Christians being killed 'without provocation' as violence returns to Burkina Faso

A woman holds her baby at a camp for internally displaced persons in Barsalogho, Burkina Faso, March 1, 2019.(Photo: Thomson Reuters Foundation/Nellie Peyton)

At least 19 people were killed in another attack in Burkina Faso on Sunday. Open Doors sources in the country believed the victims to be Christians.

Suspected jihadists carried out the attack in the district of Arbinda, in the north of the country. 

A local official who asked to remain anonymous said that three vehicles had been stopped and set on fire, with one driver being killed, before several armed men opened fire on people in the town. 

"Several dozen armed men carried out an attack on the district of Arbinda, shooting several people dead," the official said. 

Another 13 people were injured in the attack, according to the government.

Open Doors said the grip of Islamic militants has been growing in the northern and eastern parts of Burkina Faso. 

The government has failed to stem a wave of attacks on Christians in recent months. Several churches have been attacked during Sunday morning services, with priests among the victims.

The timing of the attack last Sunday was significant, as Christians across the country would have been heading out to church. 

The bloodshed has continued in spite of heavy-handed measures on the part of the government. In mid-May 2019, the government began Operation Doofu in the Nord, Sahel, and Centre-Nord administrative regions to crack down on the rise in attacks by Islamist groups.

But Human Rights Watch says it has received reports of unlawful killings by both sides.

Corinne Dufka, the Africa Sahel region director at Human Rights Watch, recently said: "Government security forces and armed Islamist groups should be on notice that we are closely tracking alleged atrocities by both sides."

Burkina Faso used to have a reputation for peaceful coexistence between religious and ethnic groups, but after a revolution in 2014 brought down former President Blaise Compaoré after 27 years in power, Open Doors says extremist groups have worked to fill the power vacuum by "exploiting ethnic fault-lines and fanning ethnic strife". 

An Open Doors worker said, "There are many factors contributing to the violence in Burkina Faso, including political, economic, tribal and religious reasons.

"Many Burkinabe youths have been radicalized by the teaching of Islamist preachers and leaders of extremist groups."

Human Rights Watch says the violence in the country is "reaching fever pitch" and that thousands have fled. It estimates that security forces have killed three times as many people as armed Islamist groups operating in the northern Sahel region, triggering the creation of "self-defence" militias and increased ethnic violence.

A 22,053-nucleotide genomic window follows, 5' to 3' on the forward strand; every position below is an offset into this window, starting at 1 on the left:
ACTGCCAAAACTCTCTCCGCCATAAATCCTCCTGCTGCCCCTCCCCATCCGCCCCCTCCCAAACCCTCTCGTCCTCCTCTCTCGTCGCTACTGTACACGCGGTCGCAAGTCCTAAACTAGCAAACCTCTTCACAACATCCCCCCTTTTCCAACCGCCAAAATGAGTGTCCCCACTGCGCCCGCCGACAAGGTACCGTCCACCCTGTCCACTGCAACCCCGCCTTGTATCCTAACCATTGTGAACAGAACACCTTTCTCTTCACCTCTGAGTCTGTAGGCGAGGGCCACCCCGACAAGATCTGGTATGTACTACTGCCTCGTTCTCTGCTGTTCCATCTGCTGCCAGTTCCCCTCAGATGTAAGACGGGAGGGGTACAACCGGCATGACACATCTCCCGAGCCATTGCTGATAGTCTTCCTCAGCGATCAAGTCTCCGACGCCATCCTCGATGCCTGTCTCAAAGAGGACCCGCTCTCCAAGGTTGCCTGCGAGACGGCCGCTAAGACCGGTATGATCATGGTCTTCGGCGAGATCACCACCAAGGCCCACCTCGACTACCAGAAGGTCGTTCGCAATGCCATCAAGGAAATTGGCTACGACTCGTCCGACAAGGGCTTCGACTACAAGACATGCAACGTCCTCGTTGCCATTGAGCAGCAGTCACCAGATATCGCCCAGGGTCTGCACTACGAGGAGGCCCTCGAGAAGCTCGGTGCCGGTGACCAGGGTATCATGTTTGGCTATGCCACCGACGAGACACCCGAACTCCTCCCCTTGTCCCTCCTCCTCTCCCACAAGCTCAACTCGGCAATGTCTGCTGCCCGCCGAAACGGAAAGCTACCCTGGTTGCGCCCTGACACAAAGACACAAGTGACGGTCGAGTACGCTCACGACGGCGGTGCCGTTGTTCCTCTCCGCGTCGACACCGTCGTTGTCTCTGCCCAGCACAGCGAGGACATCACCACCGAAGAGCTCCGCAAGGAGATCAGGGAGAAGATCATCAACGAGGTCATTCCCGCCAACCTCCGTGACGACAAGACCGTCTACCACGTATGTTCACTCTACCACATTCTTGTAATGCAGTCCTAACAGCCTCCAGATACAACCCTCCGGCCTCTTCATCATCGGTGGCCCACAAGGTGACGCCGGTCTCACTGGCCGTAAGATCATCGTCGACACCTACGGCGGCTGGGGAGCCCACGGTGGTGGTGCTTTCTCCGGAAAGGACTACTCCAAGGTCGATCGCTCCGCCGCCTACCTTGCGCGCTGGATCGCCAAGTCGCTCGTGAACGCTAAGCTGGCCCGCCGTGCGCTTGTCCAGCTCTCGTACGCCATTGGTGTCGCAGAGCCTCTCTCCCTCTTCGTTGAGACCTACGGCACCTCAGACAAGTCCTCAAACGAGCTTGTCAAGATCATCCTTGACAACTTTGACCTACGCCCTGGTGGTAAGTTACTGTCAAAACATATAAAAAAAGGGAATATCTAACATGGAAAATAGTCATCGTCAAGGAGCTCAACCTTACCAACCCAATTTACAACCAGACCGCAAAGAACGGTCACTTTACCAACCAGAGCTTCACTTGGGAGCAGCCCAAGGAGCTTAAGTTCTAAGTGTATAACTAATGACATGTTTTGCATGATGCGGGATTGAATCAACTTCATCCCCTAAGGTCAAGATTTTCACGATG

Christians have been caught up in the violence as many pastors and their families have been kidnapped and remain in captivity, while over 200 churches have closed in the north to avoid more attacks during Sunday worship, Open Doors reports. 

The scale and speed of the deterioration has come as a huge shock to church leaders.  They told Open Doors that they were not prepared for what has happened.

"This is the biggest shock of our lives as Christians. Never in our wildest imagination did we think this would happen and that today we would be left at the mercy of other believers in safer areas," Pastor Daniel Sawadogo told the charity.

"We have left everything we laboured for. Our children have been pushed out of school. Some of our men have been killed without provocation." 

It is not only churches that have been forced to close their doors.  According to Open Doors, hundreds of thousands of people are without access to medical care because health centres have either closed or scaled back their services due to the violence. 

Many children are losing out on their education as thousands of schools remain closed, while jihadists are exploiting the situation.

One teacher told Open Doors, "The jihadists are replacing state schools with Arabic schools. We received severe warning to leave. The government succeeded in relocating some pupils and teachers to safer areas."

Churches are providing assistance, including food aid, to Christians displaced by the violence but they are struggling to keep up with the demand.

One Open Doors team member in the country, who cannot be named for security reasons, said the situation needs "urgent attention". 

In addition to practical help, like food, clothing, and shelter, they said that Christians affected by the violence were in need of spiritual support like trauma care and prayer, and also needed discipleship training to learn how to "respond to this situation in a biblical way". 

"The level of trauma among the displaced believers is extremely high, and they will live with it for a very long time if they are not helped," the Open Doors worker said.

Pastor Phillipe Bamogo told the charity that the church had survived through the revolution and would only grow stronger through this present crisis. 

"During the revolution, the church was threatened by the state and experienced growth. So, the church will come out stronger than it is now," he said.

"Pain may endure for the night, but joy comes in the morning. We are suffering today, but our hearts are strong in the Lord. He will come to our rescue in due course."